Two Washington-area companies and an employe of one were among five companies and six individuals indicted by a federal grand jury in Pittsburgh on charges of rigging bids for work at eight Western Pennsylvania plants of the United States Steel Corp.
The two area electrical contractors named in the indictment issued Friday were the Howard P. Foley Co.--which was indicted on other, unrelated charges less than a month ago--and E. C. Ernst Inc. of Fairfax. Also named in the indictment was Joseph J. Rodgers, Pittsburgh branch manager for the Foley Co.
Others indicted included Fischbach & Moore Inc. of Dallas, the nation's largest electrical contractor; Lord Electric Co. Inc. of New York, and its vice president and Pittsburgh branch manager Paul E. Arbogast; Sargent Electric Co. of Pittsburgh, its vice chairman Frederic Sargent, and its President Ralph D. Vryenhoek; and Tri-City Electric Co. of Hammond, Ind., and its president, James L. Oesterle.
The indictment charged that the companies established prices "at artificial and noncompetitive levels" for projects at U.S. Steel between 1974 and 1981.
Joseph E. Griffin, chairman and chief executive officer of E. C. Ernst--which had revenue of $50.5 million in 1982--said in a prepared statement yesterday that the company should not be held responsible for actions of a former administration.
No present or former employes of Ernst are named in the one-count indictment against the company, and Griffin's administration, which came in after Ernst filed for reorganization under Chapter 11 of the federal bankruptcy law in December 1978, has no information on any alleged wrongdoing, Griffin said in a telephone interview.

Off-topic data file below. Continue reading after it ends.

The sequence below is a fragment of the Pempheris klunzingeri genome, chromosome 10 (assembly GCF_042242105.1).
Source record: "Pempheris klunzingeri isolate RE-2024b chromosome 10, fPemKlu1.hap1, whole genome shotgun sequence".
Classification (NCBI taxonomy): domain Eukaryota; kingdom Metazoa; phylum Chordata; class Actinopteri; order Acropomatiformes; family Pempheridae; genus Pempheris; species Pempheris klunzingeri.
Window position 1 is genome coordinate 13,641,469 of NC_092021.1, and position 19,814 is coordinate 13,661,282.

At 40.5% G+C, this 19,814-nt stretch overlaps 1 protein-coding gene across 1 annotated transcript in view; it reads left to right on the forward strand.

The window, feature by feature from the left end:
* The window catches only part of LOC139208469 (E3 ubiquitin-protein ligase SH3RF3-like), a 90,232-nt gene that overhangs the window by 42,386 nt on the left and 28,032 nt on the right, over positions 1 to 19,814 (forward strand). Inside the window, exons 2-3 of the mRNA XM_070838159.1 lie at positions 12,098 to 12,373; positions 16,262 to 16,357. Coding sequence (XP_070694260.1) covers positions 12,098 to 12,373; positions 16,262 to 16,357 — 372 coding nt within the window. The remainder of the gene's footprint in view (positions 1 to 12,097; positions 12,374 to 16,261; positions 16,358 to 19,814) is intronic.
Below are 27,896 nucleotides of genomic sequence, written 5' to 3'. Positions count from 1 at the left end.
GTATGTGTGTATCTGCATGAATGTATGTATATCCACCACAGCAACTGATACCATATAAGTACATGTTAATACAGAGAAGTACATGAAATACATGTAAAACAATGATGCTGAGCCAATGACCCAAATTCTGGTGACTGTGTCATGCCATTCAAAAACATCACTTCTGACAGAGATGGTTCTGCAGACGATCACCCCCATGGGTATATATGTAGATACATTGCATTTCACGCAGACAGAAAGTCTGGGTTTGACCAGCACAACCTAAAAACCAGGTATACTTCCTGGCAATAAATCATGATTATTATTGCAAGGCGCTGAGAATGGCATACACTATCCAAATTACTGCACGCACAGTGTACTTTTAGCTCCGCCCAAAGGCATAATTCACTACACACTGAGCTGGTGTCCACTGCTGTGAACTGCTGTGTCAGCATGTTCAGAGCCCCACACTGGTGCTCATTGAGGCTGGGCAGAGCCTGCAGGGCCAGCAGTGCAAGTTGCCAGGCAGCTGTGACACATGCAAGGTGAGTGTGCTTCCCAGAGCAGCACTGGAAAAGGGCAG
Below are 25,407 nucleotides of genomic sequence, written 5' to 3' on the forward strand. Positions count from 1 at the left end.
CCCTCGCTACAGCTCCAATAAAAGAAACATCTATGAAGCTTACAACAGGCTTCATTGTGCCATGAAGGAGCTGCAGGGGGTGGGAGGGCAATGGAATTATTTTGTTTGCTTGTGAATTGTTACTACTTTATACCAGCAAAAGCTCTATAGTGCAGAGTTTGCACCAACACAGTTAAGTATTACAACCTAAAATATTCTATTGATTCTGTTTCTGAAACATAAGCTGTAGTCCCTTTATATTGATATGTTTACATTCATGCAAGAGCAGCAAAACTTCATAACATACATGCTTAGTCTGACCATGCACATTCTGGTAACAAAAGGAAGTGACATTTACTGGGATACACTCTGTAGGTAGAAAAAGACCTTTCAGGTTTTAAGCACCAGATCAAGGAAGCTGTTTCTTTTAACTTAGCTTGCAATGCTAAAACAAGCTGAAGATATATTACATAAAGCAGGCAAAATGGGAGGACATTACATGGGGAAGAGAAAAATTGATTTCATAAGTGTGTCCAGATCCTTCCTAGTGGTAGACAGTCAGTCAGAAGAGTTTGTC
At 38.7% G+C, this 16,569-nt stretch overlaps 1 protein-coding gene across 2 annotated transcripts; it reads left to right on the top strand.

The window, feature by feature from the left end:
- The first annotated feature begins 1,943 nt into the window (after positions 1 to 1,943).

"I've got nobody left that can answer to the questions" of the grand jury, he said, describing the company he now runs as "basically a new entity." Griffin also said that Ernst has done little work for U.S. Steel since 1975.
Attempts to reach Howard P. Foley Co. officials for comment yesterday were unsuccessful.
The Foley Co. is a low-profile, high-volume electrical contractor that handled volume of $175 million in 1982, according to Dun & Bradstreet. Foley is headquartered in the District, but few of its 4,100 empoloyes work in this area.
On June 8, Howard P. Foley Co. and its president and chief executive officer, Bancroft T. Foley Jr., were indicted by a federal grand jury along with five other corporations and seven other individuals on charges of fixing bids for work at nuclear power plants in Washington state and Indiana.
That indictment charged that for at least 18 months in 1978 and 1979, the defendants and unnamed co-conspirators conspired to eliminate competition in the bidding for three electrical contracts. The government said each of those electrical contracts was for more than $100 million.